Fantasy Baseball Trade Impact: Francisco Lindor Traded To Mets
Before we get started, let me just say: Mets fans, rejoice. Arguably the most helpless feeling as a sports fan is when your favorite team is under bad ownership. Ever since the Madoff scandal, the Wilpons’ downright refusal to sell the franchise had entrapped Mets fans. Of course, that all changed once noted Mets fan and rich guy Steve Cohen swooped in to save the day. Early returns gave fans the James McCann signing, but it wasn’t until Wednesday, January 7th, that Cohen’s presence was truly felt.
The New King Of Queens
On Thursday, Jeff Passan of ESPN confirmed that the Mets were finalizing a deal to acquire Francisco Lindor. Roughly half an hour later after his report, both the Mets and Indians called it a done deal. There are ample “real-life” implications of this move, such as New York becoming the NL East favorites, possibly even challenging the Dodgers and Padres for National League supremacy, but we’ll be focusing on the fantasy impact here.
Lindor was going to be a fantasy stud whether he was traded or not. Entering today, he has been being drafted, on average, as the 16th overall player in NFBC leagues. This puts him right on the Round 1/2 borderline of traditional 12-team redraft leagues. I’d expect his ADP to rise a bit following the trade, if for no other reason than baseball fans getting more excited to draft him because of the blockbuster. Lindor should also benefit from his new lineup, as Cleveland certainly didn’t surround him with many All-Star bats over the past couple of years.
It’s worth noting that the 27-year-old posted a career-worst triple slash line last summer, batting .258/.335/.415 with eight homers and six steals in 60 games. Perhaps he would’ve rebounded over the course of a full season. The advanced metrics certainly seem to agree with that line of thinking, as Lindor posted a career-high hard-hit rate (41.1%). Nearly every other Statcast metric falls in line with his career norms. Additionally, Lindor’s 55.8% rate of air contact (fly balls and line drives) was the highest of his career. It goes without saying that I’m not worried about his “down” season from 2020.
Francisco Lindor is about to become an absolute MEGA STAR in New York 🚀🚀🚀
Congrats, Mets fans. pic.twitter.com/FIe6DxZKA2
— Brendan Tuma (@toomuchtuma) January 7, 2021
The Other New King Of Queens
Incredibly, Lindor wasn’t the only star player the Mets received in this trade. Carlos Carrasco, fresh off a season with a 2.91 ERA, 1.21 WHIP, and 82 strikeouts in 68 innings, will be joining New York’s rotation. While Lindor will make the headlines, we shouldn’t treat Carrasco as just a throw-in. No way. I’m completely writing off his subpar 2019 campaign, as he was diagnosed with Leukemia that year. Heroically, Carrasco came roaring back in 2020 and wound up performing as one of the best draft-day values in fantasy baseball.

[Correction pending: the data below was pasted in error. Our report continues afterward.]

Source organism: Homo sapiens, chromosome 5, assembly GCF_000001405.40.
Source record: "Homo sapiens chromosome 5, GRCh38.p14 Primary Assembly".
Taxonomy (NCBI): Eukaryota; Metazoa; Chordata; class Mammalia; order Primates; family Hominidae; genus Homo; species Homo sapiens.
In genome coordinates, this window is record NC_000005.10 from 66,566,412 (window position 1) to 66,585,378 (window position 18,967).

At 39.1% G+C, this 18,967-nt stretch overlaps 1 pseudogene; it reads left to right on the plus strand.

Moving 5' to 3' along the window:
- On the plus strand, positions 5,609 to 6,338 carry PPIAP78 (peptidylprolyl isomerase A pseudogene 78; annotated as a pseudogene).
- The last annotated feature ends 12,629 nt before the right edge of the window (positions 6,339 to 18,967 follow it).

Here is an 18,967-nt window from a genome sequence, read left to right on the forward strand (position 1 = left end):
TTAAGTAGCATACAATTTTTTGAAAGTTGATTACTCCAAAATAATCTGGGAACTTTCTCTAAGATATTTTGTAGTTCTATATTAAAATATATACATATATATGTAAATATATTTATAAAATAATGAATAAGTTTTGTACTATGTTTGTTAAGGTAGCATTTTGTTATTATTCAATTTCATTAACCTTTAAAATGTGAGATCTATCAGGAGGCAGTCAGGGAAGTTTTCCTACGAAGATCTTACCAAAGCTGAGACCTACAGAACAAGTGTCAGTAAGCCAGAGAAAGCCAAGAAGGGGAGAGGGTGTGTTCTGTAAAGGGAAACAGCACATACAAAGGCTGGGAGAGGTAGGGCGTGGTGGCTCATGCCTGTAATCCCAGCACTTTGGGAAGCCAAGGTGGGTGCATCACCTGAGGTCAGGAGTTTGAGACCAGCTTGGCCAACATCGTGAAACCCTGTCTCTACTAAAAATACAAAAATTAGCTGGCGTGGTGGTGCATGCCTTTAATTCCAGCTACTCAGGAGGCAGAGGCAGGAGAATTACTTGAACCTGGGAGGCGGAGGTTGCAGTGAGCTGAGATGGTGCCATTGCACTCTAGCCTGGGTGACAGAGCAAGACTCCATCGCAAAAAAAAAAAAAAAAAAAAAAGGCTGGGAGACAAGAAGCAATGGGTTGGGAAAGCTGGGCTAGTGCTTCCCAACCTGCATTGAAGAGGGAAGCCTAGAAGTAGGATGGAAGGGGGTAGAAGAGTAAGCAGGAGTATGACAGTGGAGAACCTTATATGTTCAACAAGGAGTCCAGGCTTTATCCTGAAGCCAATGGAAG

A deeper dive into the 2020 numbers shows a career-worst 9.6% walk rate (compared to a 5.9% career average). This concern is mitigated by the fact that Carrasco continued to strike out over a batter per inning. He has always remained far healthier than he is given credit for, it seems. In the four seasons between 2015-18, he started at least 30 games three times. Still, he’ll be entering his age-34 season, and with an ADP of 72nd overall, we also aren’t getting last year’s discount. As someone who wants to invest in as much high-end start pitching as possible this fantasy season, I’d ultimately be comfortable paying this price on Carrasco.
While Mets loyalists are celebrating this move, fans of the Cleveland Baseball Team remain trapped by their ownership. Since the 2019 trade deadline, the Tribe have actively removed Trevor Bauer, Corey Kluber, Mike Clevinger, Brad Hand, Carrasco, and Lindor from their roster. As a baseball organization, Cleveland doesn’t typically get the same credit that the Rays do for remaining competitive under budget constraints. As a fan, however, this has to hurt.
Cleveland shed $44 million in payroll by making this move, which was their top offseason priority all along. In exchange, they’re getting Amed Rosario, Andres Gimenez, and prospects Josh Wolf and Isaiah Greene. There’s a case to be made that when you factor in these four contracts’ future value, the Tribe didn’t get absolutely crushed in this trade. We won’t be making that case here.
A former top prospect, Rosario has been a disappointment to begin his big-league career. Hitting .287 with 15 homers and 19 stolen bases in 2019 was enough to warrant some excitement entering 2020, but the 25-year-old’s paltry .643 OPS during the shortened campaign quickly crushed the hype. The only reason I’m willing to buy into Rosario as a late-round flier in deeper leagues is because of this report that he has been working with swing guru Doug Latta. Rosario’s playing time was going to be a question mark with the Mets, but the newfound opportunity combined with a new approach? It wouldn’t be unheard of for a player of his caliber to finally put it all together.
Lastly, we’ll touch on Gimenez. The 22-year-old impressed as a rookie, especially when you consider that he wound up skipping Triple-A altogether (no minor league season last year). A versatile defender, Gimenez’s efficiency at stealing bases (8-for-9) is what will fuel his fantasy appeal. It’s unclear if he’ll settle in as a regular at a certain infield position or if he’ll bounce around in a utility-type role. I don’t expect much power at all. In fantasy leagues where steals are de-emphasized, you can mostly ignore Gimenez.
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